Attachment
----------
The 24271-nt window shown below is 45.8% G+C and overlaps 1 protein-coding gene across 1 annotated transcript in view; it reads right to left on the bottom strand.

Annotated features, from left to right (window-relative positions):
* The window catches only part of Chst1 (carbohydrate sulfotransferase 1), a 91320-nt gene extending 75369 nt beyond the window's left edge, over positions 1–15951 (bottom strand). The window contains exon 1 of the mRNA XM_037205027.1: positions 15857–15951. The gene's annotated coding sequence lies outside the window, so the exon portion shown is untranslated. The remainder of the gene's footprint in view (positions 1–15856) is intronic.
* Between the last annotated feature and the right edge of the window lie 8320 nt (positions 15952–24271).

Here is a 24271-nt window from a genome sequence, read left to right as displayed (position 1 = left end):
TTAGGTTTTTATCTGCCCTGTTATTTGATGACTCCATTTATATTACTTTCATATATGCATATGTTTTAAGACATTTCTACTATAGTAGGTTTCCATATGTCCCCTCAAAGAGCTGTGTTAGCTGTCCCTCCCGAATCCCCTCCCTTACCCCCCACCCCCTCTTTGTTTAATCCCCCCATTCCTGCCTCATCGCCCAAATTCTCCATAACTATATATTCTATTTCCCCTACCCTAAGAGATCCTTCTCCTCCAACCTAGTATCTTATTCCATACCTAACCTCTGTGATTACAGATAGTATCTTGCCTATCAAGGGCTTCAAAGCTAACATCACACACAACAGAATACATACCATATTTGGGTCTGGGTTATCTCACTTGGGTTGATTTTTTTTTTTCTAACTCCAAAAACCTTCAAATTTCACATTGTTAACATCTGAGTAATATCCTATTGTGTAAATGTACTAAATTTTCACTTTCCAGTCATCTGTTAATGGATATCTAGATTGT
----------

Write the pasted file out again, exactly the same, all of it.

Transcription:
The 24271-nt window shown below is 45.8% G+C and overlaps 1 protein-coding gene across 1 annotated transcript in view; it reads right to left on the bottom strand.

Annotated features, from left to right (window-relative positions):
* The window catches only part of Chst1 (carbohydrate sulfotransferase 1), a 91320-nt gene extending 75369 nt beyond the window's left edge, over positions 1–15951 (bottom strand). The window contains exon 1 of the mRNA XM_037205027.1: positions 15857–15951. The gene's annotated coding sequence lies outside the window, so the exon portion shown is untranslated. The remainder of the gene's footprint in view (positions 1–15856) is intronic.
* Between the last annotated feature and the right edge of the window lie 8320 nt (positions 15952–24271).

Here is a 24271-nt window from a genome sequence, read left to right as displayed (position 1 = left end):
TTAGGTTTTTATCTGCCCTGTTATTTGATGACTCCATTTATATTACTTTCATATATGCATATGTTTTAAGACATTTCTACTATAGTAGGTTTCCATATGTCCCCTCAAAGAGCTGTGTTAGCTGTCCCTCCCGAATCCCCTCCCTTACCCCCCACCCCCTCTTTGTTTAATCCCCCCATTCCTGCCTCATCGCCCAAATTCTCCATAACTATATATTCTATTTCCCCTACCCTAAGAGATCCTTCTCCTCCAACCTAGTATCTTATTCCATACCTAACCTCTGTGATTACAGATAGTATCTTGCCTATCAAGGGCTTCAAAGCTAACATCACACACAACAGAATACATACCATATTTGGGTCTGGGTTATCTCACTTGGGTTGATTTTTTTTTTTCTAACTCCAAAAACCTTCAAATTTCACATTGTTAACATCTGAGTAATATCCTATTGTGTAAATGTACTAAATTTTCACTTTCCAGTCATCTGTTAATGGATATCTAGATTGT